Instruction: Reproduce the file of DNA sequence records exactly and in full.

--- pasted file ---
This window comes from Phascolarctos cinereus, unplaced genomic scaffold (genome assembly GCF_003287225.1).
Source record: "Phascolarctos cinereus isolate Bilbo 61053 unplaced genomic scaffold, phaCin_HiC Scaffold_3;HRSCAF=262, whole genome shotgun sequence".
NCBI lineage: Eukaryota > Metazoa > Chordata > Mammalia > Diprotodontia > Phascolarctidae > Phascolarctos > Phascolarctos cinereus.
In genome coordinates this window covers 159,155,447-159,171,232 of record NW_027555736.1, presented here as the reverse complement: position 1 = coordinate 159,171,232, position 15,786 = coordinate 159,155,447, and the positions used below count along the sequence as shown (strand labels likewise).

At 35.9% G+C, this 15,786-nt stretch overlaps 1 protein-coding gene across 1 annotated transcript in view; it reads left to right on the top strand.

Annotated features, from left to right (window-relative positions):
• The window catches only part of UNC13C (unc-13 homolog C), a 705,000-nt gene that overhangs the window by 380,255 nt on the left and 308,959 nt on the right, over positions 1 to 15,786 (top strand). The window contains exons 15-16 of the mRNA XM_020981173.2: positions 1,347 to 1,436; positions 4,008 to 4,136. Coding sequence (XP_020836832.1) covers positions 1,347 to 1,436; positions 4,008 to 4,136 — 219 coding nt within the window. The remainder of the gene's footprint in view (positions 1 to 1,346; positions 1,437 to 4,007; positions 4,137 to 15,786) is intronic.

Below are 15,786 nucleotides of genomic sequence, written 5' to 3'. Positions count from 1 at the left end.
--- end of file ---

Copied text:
This window comes from Phascolarctos cinereus, unplaced genomic scaffold (genome assembly GCF_003287225.1).
Source record: "Phascolarctos cinereus isolate Bilbo 61053 unplaced genomic scaffold, phaCin_HiC Scaffold_3;HRSCAF=262, whole genome shotgun sequence".
NCBI lineage: Eukaryota > Metazoa > Chordata > Mammalia > Diprotodontia > Phascolarctidae > Phascolarctos > Phascolarctos cinereus.
In genome coordinates this window covers 159,155,447-159,171,232 of record NW_027555736.1, presented here as the reverse complement: position 1 = coordinate 159,171,232, position 15,786 = coordinate 159,155,447, and the positions used below count along the sequence as shown (strand labels likewise).

At 35.9% G+C, this 15,786-nt stretch overlaps 1 protein-coding gene across 1 annotated transcript in view; it reads left to right on the top strand.

Annotated features, from left to right (window-relative positions):
• The window catches only part of UNC13C (unc-13 homolog C), a 705,000-nt gene that overhangs the window by 380,255 nt on the left and 308,959 nt on the right, over positions 1 to 15,786 (top strand). The window contains exons 15-16 of the mRNA XM_020981173.2: positions 1,347 to 1,436; positions 4,008 to 4,136. Coding sequence (XP_020836832.1) covers positions 1,347 to 1,436; positions 4,008 to 4,136 — 219 coding nt within the window. The remainder of the gene's footprint in view (positions 1 to 1,346; positions 1,437 to 4,007; positions 4,137 to 15,786) is intronic.

Below are 15,786 nucleotides of genomic sequence, written 5' to 3'. Positions count from 1 at the left end.